FEW things sum up Australia’s addiction to fake outrage than the hullabaloo surrounding Malcolm Turnbull nursing his granddaughter while holding a beer at the footy last weekend.
The initial reports, which were based on a few negative comments on social media, spawned a week of discussion about whether it was appropriate for a grandfather to hold his young grandchild while enjoying a drink.
Before we go any further, it is fine. In fact, it’s better than fine. It’s great.
It was difficult to tell exactly which phony offence Turnbull had committed.
According to a few haters online and some media commentators there was perhaps a risk that a few tiny alcohol particles from his breath may have landed on the poor tot’s head. Or perhaps they were concerned that things would escalate so quickly that a boozed PM would drop young Alice on the ground at the SCG. It’s faux outrage at its finest and no one is immune.
Do you remember when former prime minister Tony Abbott threw back a schooner of beer at a university party in a Sydney pub? Quelle horreur. Then there was the time a Dgrade porn star attended a Budget-night function with senior ministers. You’d swear they were fraternising with Bashar al-Assad.
Bill Shorten’s wife, Chloe, was also caught up in an online storm when, Heaven forbid, she removed a scratchy necklace during her husband’s speech. How dare she!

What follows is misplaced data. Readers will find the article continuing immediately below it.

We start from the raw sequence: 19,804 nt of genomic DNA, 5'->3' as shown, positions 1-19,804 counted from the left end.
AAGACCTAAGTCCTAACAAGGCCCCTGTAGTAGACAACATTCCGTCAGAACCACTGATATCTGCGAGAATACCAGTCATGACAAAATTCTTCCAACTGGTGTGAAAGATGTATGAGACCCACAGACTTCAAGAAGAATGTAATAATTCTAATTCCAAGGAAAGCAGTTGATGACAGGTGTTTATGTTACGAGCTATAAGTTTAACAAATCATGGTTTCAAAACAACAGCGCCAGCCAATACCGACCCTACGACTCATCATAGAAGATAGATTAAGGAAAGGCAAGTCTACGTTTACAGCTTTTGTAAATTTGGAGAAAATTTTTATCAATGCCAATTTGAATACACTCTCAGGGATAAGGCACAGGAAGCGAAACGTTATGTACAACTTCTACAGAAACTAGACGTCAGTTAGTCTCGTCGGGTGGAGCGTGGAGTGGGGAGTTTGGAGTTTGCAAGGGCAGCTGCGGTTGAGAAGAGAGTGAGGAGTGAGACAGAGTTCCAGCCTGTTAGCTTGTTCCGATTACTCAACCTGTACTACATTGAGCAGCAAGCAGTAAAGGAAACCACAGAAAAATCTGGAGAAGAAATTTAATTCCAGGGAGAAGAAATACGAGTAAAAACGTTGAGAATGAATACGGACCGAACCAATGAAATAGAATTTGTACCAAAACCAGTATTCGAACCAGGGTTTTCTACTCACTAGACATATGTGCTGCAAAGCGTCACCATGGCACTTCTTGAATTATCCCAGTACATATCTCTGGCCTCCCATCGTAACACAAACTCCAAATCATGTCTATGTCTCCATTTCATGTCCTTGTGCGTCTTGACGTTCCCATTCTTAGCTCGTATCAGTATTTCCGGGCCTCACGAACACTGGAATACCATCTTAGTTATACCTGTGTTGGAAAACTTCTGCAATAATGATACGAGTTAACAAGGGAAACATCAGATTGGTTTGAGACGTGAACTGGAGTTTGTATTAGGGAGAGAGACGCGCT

Foreign Affairs Minister Julie Bishop was also hauled before the morals police for donning an expensive frock to a charity ball. Cue outrage.
Imagine if the easily offended among us knew that Ms Shorten and Ms Bishop even shared a joke about their respective faux pas recently. They’d be off their chops.
This manufactured indignation for phony offences is know as “outrage porn” — a term coined by New York Times cartoonist Tim Kreider.
He argued that outrage is healthy when it motivates us to act against injustice, not when it causes us to judge the seemingly innocent.
I’m not saying the media isn’t guilty of stoking and supplying these hollow stories. But we seem to have become addicted to being angry. Social media has given us a space to scream “I’m outraged” in unison. It feels like a competition; who is the most aggrieved.
During the endless chat about Turnbull’s beer-and-baby photo, one of my colleagues tweeted the offending image alongside a photo of the late Steve Irwin cradling his one-month-old son, Bob, in one arm while dangling a slab of meat over a hungry croc in the other.
He also included a photo of the late Michael Jackson dangling of his baby son, Prince Michael II, over a fourth-floor hotel balcony in Berlin.
The tweet was meant to show the innocence of Turnbull’s perceived crime compared with actual cases where a baby was in strife. Lo and behold, someone was even outraged by this comparison.
While apathy isn’t the answer, we should reserve our outrage stocks for things that truly matter. There are countless things to be outraged about in this world. Our nation’s debt has surged past a half-trillion dollars. Households face a higher risk of blackouts this summer due to a lack of reserve power in the energy market. Oh, and Kim Jong-un seems intent on starting World War III.
Political allegiances aside, a photo of our Prime Minister having a beer at the football while cradling his granddaughter should trigger only a smile. If not, set aside time for self-reflection.
The only thing offensive about the image was that the PM — not the biggest of sports fans — was occupying such a great seat. ANNIKA SMETHURST IS NATIONAL POLITICS EDITOR firstname.lastname@example.org @annikasmethurst